Intensity, but not duration, of physical activities is related to cognitive function

Maaike Angevaren*, Luc Vanhees, Wanda Wendel-Vos, Harald J. J. Verhaar, Geert Aufdernkarnpe, Andrie Aleman, W. M. Monique Verschuren

*Corresponding author for this work

Research output: Contribution to journalArticleAcademicpeer-review

82 Citations (Scopus)


Background Physical activity is thought to facilitate cognitive performance and to slow down the rate of age-related cognitive decline. This study aimed to investigate the association between the time spent on physical activity as well as the average intensity of these activities and cognitive function.

Design Cross-sectional analysis.

Methods Our study population comprised of 1927 healthy men and women aged 45-70 years in the Netherlands, examined from 1995 until 2000. Physical activity was assessed with an extensive questionnaire, and cognitive function by a neurcipsychological test battery.

Results Multivariate linear regression analysis showed that intensity of weekly physical activities is significantly positively associated with processing speed, memory, mental flexibility and overall cognitive function. No significant associations were observed between the time spent weekly on physical activities and the various cognitive domains. At the same time, variation in activities was significantly positively associated with speed, memory, mental flexibility and overall cognitive function.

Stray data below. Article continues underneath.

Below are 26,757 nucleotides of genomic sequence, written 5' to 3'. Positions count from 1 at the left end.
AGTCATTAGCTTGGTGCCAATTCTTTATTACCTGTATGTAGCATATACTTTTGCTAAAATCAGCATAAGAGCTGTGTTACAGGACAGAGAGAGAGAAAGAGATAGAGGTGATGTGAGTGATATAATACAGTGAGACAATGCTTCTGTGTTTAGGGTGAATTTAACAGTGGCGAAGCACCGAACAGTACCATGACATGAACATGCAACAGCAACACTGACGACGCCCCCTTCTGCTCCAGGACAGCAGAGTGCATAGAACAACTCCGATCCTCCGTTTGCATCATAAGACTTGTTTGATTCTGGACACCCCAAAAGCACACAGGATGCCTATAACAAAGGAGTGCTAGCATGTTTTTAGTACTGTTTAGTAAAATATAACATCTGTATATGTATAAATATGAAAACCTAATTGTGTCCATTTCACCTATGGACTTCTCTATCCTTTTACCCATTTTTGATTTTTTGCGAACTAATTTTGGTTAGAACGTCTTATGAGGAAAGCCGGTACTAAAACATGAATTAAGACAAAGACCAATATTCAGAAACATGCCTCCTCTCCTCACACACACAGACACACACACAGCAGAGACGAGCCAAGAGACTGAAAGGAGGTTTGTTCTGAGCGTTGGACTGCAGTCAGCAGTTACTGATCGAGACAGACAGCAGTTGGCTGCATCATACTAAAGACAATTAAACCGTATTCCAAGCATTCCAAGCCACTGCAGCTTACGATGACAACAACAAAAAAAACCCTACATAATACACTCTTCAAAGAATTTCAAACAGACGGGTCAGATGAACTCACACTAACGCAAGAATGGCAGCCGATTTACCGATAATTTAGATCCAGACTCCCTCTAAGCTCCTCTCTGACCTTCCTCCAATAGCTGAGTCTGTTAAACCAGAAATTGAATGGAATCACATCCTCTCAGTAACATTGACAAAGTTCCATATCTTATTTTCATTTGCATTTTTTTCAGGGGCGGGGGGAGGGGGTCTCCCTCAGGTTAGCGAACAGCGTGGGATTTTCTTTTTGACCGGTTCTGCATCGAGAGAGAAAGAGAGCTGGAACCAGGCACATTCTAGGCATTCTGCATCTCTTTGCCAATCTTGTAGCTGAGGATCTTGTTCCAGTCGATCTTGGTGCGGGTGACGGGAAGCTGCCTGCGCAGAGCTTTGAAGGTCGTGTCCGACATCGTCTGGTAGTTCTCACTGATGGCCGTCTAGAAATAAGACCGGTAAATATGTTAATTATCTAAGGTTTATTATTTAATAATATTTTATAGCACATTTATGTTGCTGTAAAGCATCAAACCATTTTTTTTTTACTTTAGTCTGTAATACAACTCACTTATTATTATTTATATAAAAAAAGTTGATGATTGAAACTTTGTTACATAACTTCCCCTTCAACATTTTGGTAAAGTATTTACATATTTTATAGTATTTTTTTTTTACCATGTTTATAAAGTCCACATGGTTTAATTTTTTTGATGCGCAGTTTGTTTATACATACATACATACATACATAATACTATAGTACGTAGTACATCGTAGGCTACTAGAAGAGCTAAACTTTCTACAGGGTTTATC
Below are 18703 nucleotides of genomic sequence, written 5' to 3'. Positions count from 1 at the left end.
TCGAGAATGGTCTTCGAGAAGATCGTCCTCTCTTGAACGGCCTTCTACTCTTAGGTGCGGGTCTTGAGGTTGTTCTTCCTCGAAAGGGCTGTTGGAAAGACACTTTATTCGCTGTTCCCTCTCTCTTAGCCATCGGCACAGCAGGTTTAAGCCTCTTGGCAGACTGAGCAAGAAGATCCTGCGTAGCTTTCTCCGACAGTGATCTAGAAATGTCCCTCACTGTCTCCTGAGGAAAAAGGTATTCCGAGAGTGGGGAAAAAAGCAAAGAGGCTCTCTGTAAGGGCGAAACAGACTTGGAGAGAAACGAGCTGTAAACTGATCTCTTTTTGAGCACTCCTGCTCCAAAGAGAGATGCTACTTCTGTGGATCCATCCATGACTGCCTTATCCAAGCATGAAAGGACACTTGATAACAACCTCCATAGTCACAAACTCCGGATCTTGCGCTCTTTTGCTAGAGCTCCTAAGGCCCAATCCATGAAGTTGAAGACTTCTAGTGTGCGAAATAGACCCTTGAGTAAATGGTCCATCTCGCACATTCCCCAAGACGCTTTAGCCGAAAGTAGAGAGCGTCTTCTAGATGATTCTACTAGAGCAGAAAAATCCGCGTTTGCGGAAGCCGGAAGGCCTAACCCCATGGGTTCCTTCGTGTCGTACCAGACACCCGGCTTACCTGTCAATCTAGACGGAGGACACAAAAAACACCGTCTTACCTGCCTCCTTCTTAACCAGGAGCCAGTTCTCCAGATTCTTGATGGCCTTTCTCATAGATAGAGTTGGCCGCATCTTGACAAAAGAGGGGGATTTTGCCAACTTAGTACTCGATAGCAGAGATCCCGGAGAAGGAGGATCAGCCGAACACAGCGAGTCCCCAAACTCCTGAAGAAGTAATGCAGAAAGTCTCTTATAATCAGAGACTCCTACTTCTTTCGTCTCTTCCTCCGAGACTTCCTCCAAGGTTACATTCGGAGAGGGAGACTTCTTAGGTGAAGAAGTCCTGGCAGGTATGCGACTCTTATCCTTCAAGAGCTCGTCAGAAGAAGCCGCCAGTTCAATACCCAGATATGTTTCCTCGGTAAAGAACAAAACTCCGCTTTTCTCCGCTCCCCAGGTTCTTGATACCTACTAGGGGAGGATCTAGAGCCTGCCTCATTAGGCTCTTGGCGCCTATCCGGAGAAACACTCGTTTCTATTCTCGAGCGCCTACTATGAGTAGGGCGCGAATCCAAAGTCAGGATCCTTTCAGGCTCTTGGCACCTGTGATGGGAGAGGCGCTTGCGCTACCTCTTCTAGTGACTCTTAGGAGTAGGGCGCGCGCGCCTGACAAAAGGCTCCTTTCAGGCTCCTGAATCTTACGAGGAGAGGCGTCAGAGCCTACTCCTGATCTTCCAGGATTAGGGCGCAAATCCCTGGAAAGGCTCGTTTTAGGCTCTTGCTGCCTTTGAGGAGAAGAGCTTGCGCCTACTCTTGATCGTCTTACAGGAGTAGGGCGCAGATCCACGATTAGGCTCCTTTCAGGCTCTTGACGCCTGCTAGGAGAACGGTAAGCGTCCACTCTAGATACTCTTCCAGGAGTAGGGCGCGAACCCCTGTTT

Conclusions Average intensity of weekly physical activities and variation in activities are positively and significantly associated with cognitive performance on processing speed, memory and mental flexibility as well as performance on overall cognitive function. Eur J Cardiovasc Prev Rehabil 14:825-830 (c) 2007.

Original languageEnglish
Pages (from-to)825-830
Number of pages6
JournalEuropean journal of cardiovascular prevention & rehabilitation
Issue number6
Publication statusPublished - Dec-2007


  • cognition
  • cross-sectional studies
  • leisure activities
  • mental processes
  • motor activity
  • neuropsychological tests
  • RISK
  • MEN

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